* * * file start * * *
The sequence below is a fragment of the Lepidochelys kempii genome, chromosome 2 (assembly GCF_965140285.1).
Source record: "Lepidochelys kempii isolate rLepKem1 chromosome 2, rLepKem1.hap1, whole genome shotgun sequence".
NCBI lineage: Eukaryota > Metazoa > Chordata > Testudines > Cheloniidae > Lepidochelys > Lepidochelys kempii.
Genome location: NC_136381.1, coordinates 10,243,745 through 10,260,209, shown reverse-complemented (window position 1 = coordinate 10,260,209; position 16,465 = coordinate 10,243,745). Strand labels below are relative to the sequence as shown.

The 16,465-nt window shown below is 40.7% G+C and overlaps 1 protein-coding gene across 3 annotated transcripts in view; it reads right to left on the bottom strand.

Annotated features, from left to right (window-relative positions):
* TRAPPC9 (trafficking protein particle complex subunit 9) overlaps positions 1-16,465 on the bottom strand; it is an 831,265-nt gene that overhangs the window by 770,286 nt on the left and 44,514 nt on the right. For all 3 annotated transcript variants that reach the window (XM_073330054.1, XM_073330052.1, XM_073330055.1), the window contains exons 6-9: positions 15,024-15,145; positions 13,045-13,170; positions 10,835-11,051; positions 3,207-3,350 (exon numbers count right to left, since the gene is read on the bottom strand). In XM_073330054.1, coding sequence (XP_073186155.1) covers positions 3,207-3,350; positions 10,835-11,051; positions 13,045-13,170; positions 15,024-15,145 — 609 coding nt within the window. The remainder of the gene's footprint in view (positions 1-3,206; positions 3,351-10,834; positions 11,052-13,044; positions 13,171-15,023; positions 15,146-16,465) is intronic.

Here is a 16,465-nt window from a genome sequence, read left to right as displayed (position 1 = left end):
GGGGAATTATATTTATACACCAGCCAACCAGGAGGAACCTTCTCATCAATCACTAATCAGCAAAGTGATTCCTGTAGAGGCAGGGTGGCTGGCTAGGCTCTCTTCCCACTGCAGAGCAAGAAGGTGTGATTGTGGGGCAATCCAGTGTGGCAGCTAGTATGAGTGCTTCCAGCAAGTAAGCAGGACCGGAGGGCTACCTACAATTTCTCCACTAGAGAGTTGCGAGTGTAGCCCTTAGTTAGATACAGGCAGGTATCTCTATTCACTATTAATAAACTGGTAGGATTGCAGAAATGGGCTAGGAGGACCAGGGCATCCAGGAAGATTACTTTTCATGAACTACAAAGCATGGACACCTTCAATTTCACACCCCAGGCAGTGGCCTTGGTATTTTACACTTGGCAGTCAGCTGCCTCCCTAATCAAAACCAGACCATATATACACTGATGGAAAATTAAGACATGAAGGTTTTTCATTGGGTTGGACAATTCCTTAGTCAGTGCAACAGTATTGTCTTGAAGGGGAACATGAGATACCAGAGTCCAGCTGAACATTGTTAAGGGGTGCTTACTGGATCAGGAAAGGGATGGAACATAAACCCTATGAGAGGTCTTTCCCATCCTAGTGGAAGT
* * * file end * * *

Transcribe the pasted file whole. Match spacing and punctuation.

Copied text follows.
The sequence below is a fragment of the Lepidochelys kempii genome, chromosome 2 (assembly GCF_965140285.1).
Source record: "Lepidochelys kempii isolate rLepKem1 chromosome 2, rLepKem1.hap1, whole genome shotgun sequence".
NCBI lineage: Eukaryota > Metazoa > Chordata > Testudines > Cheloniidae > Lepidochelys > Lepidochelys kempii.
Genome location: NC_136381.1, coordinates 10,243,745 through 10,260,209, shown reverse-complemented (window position 1 = coordinate 10,260,209; position 16,465 = coordinate 10,243,745). Strand labels below are relative to the sequence as shown.

The 16,465-nt window shown below is 40.7% G+C and overlaps 1 protein-coding gene across 3 annotated transcripts in view; it reads right to left on the bottom strand.

Annotated features, from left to right (window-relative positions):
* TRAPPC9 (trafficking protein particle complex subunit 9) overlaps positions 1-16,465 on the bottom strand; it is an 831,265-nt gene that overhangs the window by 770,286 nt on the left and 44,514 nt on the right. For all 3 annotated transcript variants that reach the window (XM_073330054.1, XM_073330052.1, XM_073330055.1), the window contains exons 6-9: positions 15,024-15,145; positions 13,045-13,170; positions 10,835-11,051; positions 3,207-3,350 (exon numbers count right to left, since the gene is read on the bottom strand). In XM_073330054.1, coding sequence (XP_073186155.1) covers positions 3,207-3,350; positions 10,835-11,051; positions 13,045-13,170; positions 15,024-15,145 — 609 coding nt within the window. The remainder of the gene's footprint in view (positions 1-3,206; positions 3,351-10,834; positions 11,052-13,044; positions 13,171-15,023; positions 15,146-16,465) is intronic.

Here is a 16,465-nt window from a genome sequence, read left to right as displayed (position 1 = left end):
GGGGAATTATATTTATACACCAGCCAACCAGGAGGAACCTTCTCATCAATCACTAATCAGCAAAGTGATTCCTGTAGAGGCAGGGTGGCTGGCTAGGCTCTCTTCCCACTGCAGAGCAAGAAGGTGTGATTGTGGGGCAATCCAGTGTGGCAGCTAGTATGAGTGCTTCCAGCAAGTAAGCAGGACCGGAGGGCTACCTACAATTTCTCCACTAGAGAGTTGCGAGTGTAGCCCTTAGTTAGATACAGGCAGGTATCTCTATTCACTATTAATAAACTGGTAGGATTGCAGAAATGGGCTAGGAGGACCAGGGCATCCAGGAAGATTACTTTTCATGAACTACAAAGCATGGACACCTTCAATTTCACACCCCAGGCAGTGGCCTTGGTATTTTACACTTGGCAGTCAGCTGCCTCCCTAATCAAAACCAGACCATATATACACTGATGGAAAATTAAGACATGAAGGTTTTTCATTGGGTTGGACAATTCCTTAGTCAGTGCAACAGTATTGTCTTGAAGGGGAACATGAGATACCAGAGTCCAGCTGAACATTGTTAAGGGGTGCTTACTGGATCAGGAAAGGGATGGAACATAAACCCTATGAGAGGTCTTTCCCATCCTAGTGGAAGT